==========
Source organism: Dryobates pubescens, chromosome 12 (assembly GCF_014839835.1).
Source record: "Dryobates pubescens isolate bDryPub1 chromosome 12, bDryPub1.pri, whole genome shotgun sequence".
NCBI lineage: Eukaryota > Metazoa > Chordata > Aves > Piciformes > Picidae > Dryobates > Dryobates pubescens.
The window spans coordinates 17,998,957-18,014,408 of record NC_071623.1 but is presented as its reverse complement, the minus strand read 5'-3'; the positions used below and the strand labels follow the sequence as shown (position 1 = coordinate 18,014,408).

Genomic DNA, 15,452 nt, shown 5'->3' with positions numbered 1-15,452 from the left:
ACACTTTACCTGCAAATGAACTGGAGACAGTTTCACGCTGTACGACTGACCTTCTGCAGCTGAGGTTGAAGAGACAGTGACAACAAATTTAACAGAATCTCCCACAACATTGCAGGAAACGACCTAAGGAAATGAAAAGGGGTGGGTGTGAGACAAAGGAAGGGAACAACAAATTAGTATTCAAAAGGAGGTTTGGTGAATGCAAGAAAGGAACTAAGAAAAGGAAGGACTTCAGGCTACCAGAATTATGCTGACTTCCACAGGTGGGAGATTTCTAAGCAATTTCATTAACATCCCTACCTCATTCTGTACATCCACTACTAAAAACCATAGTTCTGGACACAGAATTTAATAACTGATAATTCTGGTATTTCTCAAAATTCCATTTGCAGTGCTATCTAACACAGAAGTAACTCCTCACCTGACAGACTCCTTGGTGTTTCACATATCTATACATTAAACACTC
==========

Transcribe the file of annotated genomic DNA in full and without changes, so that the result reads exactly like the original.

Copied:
Source organism: Dryobates pubescens, chromosome 12 (assembly GCF_014839835.1).
Source record: "Dryobates pubescens isolate bDryPub1 chromosome 12, bDryPub1.pri, whole genome shotgun sequence".
NCBI lineage: Eukaryota > Metazoa > Chordata > Aves > Piciformes > Picidae > Dryobates > Dryobates pubescens.
The window spans coordinates 17,998,957-18,014,408 of record NC_071623.1 but is presented as its reverse complement, the minus strand read 5'-3'; the positions used below and the strand labels follow the sequence as shown (position 1 = coordinate 18,014,408).

Genomic DNA, 15,452 nt, shown 5'->3' with positions numbered 1-15,452 from the left:
ACACTTTACCTGCAAATGAACTGGAGACAGTTTCACGCTGTACGACTGACCTTCTGCAGCTGAGGTTGAAGAGACAGTGACAACAAATTTAACAGAATCTCCCACAACATTGCAGGAAACGACCTAAGGAAATGAAAAGGGGTGGGTGTGAGACAAAGGAAGGGAACAACAAATTAGTATTCAAAAGGAGGTTTGGTGAATGCAAGAAAGGAACTAAGAAAAGGAAGGACTTCAGGCTACCAGAATTATGCTGACTTCCACAGGTGGGAGATTTCTAAGCAATTTCATTAACATCCCTACCTCATTCTGTACATCCACTACTAAAAACCATAGTTCTGGACACAGAATTTAATAACTGATAATTCTGGTATTTCTCAAAATTCCATTTGCAGTGCTATCTAACACAGAAGTAACTCCTCACCTGACAGACTCCTTGGTGTTTCACATATCTATACATTAAACACTC